Blizzard Tarrasto

24 Feb

The night before the big blizzard earlier this month, we decided that the only thing to do on a snowy day was to cook something that would take a really long time, make the apartment smell really, really good, and possibly, provide a little extra boost of warmth.

After a little research two clear front runners made themselves known; Osso Bucco or Bollito in Salsa di Dragoncello. It was an easy choice in the end. The idea of a pesto-like sauce made from tarragon made me dream of spring, a very nice thought to have on a snowy February evening.

The recipe came from Leslie ForbesA Table In Tuscany. The meat was nothing special whatsoever. Boiled beef chuck and veal loin are what they are, and no matter how long you cook them and with what ingredients, they’re still going to come out of the water tasting like, well, boiled beef.
But then there’s the sauce!
What a find! Much like pesto, but with a silkier, more unctuous, even sexier texture, Salsa di Dragoncello instantly became an essential in my condiment/sauce repertoire, one the I look forward to experimenting with once fresh herbs return to the Farmer’s Market.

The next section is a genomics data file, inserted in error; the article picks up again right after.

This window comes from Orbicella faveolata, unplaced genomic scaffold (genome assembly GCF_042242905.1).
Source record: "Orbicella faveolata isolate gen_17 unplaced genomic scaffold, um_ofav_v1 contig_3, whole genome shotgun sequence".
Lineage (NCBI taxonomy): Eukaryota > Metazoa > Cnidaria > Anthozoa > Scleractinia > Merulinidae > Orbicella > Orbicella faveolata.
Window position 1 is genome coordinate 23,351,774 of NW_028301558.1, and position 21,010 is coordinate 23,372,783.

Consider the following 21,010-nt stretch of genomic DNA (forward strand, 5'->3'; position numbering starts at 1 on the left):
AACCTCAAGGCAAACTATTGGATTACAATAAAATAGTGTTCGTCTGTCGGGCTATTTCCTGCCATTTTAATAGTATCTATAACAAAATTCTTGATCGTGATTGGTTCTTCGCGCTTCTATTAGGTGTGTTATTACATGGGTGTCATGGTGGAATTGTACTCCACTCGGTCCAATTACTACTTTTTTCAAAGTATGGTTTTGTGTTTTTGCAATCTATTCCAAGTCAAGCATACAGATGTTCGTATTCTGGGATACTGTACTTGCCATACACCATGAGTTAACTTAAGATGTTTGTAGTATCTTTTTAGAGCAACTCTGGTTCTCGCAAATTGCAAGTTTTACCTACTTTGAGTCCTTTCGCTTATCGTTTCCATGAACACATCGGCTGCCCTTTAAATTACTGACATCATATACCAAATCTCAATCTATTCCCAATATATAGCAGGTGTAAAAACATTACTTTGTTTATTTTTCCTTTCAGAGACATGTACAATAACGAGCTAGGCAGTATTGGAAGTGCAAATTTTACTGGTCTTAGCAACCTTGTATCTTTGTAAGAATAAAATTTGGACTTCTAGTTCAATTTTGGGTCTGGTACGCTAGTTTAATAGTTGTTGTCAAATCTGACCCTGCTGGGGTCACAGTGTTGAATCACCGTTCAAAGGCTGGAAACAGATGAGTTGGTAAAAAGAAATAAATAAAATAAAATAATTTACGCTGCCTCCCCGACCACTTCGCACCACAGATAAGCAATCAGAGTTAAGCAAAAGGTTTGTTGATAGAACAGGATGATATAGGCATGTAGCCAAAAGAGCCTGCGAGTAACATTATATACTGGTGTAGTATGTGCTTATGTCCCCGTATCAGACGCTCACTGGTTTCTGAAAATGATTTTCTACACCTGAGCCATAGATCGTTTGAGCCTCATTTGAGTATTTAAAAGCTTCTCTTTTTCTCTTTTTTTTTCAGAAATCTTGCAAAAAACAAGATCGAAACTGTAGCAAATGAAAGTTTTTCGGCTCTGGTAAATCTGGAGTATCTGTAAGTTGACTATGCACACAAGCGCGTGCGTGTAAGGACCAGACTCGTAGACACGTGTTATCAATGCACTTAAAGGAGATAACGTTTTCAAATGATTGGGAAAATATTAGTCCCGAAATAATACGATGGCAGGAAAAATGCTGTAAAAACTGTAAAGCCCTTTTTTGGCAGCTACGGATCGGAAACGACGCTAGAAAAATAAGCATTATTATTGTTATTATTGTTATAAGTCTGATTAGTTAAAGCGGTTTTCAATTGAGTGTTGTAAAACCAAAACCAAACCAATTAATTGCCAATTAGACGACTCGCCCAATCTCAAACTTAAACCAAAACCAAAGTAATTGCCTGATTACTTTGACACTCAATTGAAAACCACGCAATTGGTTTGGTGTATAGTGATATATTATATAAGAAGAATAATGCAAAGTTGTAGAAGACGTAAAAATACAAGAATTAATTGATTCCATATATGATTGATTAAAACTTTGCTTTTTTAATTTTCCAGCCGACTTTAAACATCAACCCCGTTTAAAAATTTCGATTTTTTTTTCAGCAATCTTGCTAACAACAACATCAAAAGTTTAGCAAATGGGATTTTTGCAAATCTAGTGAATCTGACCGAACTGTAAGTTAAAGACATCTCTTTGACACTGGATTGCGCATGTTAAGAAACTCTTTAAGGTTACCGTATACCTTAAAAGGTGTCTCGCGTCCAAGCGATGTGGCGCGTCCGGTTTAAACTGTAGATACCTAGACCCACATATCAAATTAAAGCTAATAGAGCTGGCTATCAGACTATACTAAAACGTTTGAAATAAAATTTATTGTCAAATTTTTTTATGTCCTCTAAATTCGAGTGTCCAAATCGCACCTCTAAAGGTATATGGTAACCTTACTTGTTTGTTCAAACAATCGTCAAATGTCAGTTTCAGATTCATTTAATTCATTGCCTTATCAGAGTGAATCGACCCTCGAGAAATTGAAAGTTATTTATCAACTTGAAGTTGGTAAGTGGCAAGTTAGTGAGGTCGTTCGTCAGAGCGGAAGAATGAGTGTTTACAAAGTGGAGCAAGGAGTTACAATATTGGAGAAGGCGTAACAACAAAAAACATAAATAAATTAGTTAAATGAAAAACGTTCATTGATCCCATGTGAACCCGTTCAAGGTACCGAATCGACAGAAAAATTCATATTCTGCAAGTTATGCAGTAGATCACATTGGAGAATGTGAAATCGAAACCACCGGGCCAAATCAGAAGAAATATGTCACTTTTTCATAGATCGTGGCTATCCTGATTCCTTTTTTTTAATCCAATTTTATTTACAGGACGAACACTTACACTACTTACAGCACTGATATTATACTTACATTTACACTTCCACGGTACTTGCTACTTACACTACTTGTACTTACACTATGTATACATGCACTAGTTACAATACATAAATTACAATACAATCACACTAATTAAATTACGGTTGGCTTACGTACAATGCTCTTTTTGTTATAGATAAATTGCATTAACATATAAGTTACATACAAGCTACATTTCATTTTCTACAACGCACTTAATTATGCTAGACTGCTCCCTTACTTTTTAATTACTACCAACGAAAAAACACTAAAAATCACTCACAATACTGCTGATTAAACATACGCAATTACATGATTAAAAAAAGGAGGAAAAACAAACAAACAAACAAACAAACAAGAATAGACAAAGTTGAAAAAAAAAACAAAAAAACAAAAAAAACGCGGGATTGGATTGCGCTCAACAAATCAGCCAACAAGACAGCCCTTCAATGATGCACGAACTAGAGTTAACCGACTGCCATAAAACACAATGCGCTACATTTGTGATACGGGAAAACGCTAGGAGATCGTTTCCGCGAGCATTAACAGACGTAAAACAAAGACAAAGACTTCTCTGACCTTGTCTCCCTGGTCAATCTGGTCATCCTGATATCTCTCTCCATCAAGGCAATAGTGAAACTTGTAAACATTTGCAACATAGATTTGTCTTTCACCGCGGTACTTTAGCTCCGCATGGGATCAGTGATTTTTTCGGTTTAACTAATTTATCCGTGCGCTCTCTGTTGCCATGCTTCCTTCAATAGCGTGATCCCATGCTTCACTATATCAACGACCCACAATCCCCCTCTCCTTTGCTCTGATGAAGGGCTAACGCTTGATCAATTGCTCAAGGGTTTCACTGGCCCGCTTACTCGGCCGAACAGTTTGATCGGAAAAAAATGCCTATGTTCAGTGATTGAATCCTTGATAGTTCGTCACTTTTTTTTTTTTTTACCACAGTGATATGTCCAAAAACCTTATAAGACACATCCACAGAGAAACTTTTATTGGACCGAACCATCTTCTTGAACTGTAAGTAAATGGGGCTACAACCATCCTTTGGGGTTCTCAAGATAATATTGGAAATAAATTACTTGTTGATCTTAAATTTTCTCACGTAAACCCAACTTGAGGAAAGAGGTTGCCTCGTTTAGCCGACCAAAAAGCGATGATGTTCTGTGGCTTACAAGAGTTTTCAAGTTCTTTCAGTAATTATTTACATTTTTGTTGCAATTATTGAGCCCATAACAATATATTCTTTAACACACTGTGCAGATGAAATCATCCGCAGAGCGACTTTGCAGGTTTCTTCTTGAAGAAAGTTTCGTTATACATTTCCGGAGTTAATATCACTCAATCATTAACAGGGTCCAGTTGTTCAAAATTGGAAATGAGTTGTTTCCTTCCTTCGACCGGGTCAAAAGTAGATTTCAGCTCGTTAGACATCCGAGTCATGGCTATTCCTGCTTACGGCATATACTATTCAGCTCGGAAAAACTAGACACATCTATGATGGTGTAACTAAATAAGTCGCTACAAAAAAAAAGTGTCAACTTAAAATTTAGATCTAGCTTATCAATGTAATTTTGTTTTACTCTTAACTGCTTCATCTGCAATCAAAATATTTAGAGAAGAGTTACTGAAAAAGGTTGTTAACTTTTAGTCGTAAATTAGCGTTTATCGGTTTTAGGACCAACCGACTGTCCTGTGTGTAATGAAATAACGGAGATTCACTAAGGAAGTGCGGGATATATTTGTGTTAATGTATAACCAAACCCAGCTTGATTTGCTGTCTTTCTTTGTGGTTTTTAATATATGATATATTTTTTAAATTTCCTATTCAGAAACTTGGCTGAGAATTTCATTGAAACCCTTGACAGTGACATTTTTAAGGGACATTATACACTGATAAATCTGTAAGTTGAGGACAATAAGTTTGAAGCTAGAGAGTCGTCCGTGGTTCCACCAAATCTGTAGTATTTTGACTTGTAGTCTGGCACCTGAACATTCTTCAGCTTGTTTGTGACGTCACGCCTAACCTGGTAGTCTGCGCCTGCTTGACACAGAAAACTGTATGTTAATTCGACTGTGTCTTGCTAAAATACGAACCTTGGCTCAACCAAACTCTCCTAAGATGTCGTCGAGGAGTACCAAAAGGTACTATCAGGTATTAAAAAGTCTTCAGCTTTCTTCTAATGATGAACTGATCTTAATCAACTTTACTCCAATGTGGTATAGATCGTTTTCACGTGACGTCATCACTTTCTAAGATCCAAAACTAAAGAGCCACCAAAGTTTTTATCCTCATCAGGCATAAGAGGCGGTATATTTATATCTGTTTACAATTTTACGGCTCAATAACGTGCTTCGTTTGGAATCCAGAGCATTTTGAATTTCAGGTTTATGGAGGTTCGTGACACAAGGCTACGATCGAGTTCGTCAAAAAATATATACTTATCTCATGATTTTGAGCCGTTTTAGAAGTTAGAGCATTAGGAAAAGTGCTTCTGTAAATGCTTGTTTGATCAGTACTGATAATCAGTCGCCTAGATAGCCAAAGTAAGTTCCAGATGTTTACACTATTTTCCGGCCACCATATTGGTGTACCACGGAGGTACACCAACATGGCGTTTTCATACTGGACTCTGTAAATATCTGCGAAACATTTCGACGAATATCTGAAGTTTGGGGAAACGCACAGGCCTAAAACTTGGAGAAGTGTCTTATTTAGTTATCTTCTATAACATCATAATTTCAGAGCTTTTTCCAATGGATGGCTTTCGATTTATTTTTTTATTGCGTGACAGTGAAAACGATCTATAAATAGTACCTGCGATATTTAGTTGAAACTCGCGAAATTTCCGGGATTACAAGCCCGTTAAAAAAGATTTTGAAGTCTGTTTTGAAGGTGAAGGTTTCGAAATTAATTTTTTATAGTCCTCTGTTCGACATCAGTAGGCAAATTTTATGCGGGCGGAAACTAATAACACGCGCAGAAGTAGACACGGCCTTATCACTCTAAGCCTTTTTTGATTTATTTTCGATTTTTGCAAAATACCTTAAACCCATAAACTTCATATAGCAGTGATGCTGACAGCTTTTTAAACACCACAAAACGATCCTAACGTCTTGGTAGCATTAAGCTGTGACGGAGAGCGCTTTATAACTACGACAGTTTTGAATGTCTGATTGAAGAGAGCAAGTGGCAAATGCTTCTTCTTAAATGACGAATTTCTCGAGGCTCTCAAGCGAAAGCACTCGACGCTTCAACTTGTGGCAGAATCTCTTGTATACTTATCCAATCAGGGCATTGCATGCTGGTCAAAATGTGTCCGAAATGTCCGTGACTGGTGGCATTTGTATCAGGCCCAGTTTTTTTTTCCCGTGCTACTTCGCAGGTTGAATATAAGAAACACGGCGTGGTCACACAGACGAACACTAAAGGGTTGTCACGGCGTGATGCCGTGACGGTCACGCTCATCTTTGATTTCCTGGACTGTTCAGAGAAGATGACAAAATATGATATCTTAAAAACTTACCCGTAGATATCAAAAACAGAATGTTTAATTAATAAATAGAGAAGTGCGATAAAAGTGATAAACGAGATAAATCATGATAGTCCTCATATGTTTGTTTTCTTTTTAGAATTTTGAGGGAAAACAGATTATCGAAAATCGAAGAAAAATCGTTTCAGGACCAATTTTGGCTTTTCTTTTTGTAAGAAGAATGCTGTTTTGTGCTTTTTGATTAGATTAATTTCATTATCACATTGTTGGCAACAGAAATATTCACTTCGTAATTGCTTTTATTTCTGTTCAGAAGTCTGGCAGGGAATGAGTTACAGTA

Salsa di Dragoncello (aka Blizzard Tarrasto)
prep: 30 minutes ~ cooking time: 30 minutes

  • 3 oz. fresh breadcrumbs
  • 1 oz. fresh tarragon, large pithy stems only removed
  • 1 tbsp white wine vinegar
  • 5 tbsps extra virgin olive oil
  • 3 cloves garlic
  • salt

I would encourage you to start your breadcrumbs from stale baguettes. Just take the stale bread and whiz it up in your cuisinart until a nice, mealy texture is achieved.

Either way you get your breadcrumbs, place in a bowl, add some salt and then mix the vinegar in with a spatula.

Whiz the tarragon and garlic in you cuisinart until a thick paste is achieved (you can add a little olive oil if the mixture is too thick). This step can also be done in a mortar & pestle.

Mix the tarragon/garlic mixture into the breadcrumbs with a spatula. The mixture should resemble very coarse sand. Next pass the mixture through a sieve or the finest setting on your food mill.

Finally, slowly beat in the olive oil to make a thick, luscious, glistening emerald green sauce.

It’s great on meat, but seriously, it’s so good, I think you could eat this with anything. It would make a lovely sauce for chicken, or even diluted a bit more, a vibrant dressing for a green salad, or possibly a potato or pasta salad.


This recipe was adapted from Leslie Forbes’ A Table In Tuscany.


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